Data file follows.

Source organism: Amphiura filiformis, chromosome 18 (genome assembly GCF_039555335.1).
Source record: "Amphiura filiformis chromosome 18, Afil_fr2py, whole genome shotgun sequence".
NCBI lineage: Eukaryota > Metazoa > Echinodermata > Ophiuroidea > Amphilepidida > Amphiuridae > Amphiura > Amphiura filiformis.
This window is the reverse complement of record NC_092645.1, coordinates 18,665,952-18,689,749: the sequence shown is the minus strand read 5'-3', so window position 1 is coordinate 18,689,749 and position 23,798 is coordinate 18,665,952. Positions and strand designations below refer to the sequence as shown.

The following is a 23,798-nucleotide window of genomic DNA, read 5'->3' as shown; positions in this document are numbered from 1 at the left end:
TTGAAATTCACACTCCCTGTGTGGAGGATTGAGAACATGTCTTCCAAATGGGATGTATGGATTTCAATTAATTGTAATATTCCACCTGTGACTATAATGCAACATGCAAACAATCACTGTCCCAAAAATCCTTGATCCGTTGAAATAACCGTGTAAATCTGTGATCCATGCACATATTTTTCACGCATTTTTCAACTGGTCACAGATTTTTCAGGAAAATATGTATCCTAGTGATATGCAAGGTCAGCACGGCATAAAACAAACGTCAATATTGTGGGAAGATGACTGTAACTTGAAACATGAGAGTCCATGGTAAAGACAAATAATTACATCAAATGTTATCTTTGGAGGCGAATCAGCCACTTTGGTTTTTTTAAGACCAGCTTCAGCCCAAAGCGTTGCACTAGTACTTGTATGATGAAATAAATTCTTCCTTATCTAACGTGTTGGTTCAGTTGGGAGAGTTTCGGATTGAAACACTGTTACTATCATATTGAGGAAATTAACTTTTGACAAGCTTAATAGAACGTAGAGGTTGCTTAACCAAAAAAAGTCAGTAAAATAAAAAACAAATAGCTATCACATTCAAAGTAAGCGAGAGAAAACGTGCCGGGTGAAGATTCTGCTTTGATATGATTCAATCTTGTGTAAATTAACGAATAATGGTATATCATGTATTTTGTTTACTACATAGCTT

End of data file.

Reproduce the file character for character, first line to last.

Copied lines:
Source organism: Amphiura filiformis, chromosome 18 (genome assembly GCF_039555335.1).
Source record: "Amphiura filiformis chromosome 18, Afil_fr2py, whole genome shotgun sequence".
NCBI lineage: Eukaryota > Metazoa > Echinodermata > Ophiuroidea > Amphilepidida > Amphiuridae > Amphiura > Amphiura filiformis.
This window is the reverse complement of record NC_092645.1, coordinates 18,665,952-18,689,749: the sequence shown is the minus strand read 5'-3', so window position 1 is coordinate 18,689,749 and position 23,798 is coordinate 18,665,952. Positions and strand designations below refer to the sequence as shown.

The following is a 23,798-nucleotide window of genomic DNA, read 5'->3' as shown; positions in this document are numbered from 1 at the left end:
TTGAAATTCACACTCCCTGTGTGGAGGATTGAGAACATGTCTTCCAAATGGGATGTATGGATTTCAATTAATTGTAATATTCCACCTGTGACTATAATGCAACATGCAAACAATCACTGTCCCAAAAATCCTTGATCCGTTGAAATAACCGTGTAAATCTGTGATCCATGCACATATTTTTCACGCATTTTTCAACTGGTCACAGATTTTTCAGGAAAATATGTATCCTAGTGATATGCAAGGTCAGCACGGCATAAAACAAACGTCAATATTGTGGGAAGATGACTGTAACTTGAAACATGAGAGTCCATGGTAAAGACAAATAATTACATCAAATGTTATCTTTGGAGGCGAATCAGCCACTTTGGTTTTTTTAAGACCAGCTTCAGCCCAAAGCGTTGCACTAGTACTTGTATGATGAAATAAATTCTTCCTTATCTAACGTGTTGGTTCAGTTGGGAGAGTTTCGGATTGAAACACTGTTACTATCATATTGAGGAAATTAACTTTTGACAAGCTTAATAGAACGTAGAGGTTGCTTAACCAAAAAAAGTCAGTAAAATAAAAAACAAATAGCTATCACATTCAAAGTAAGCGAGAGAAAACGTGCCGGGTGAAGATTCTGCTTTGATATGATTCAATCTTGTGTAAATTAACGAATAATGGTATATCATGTATTTTGTTTACTACATAGCTT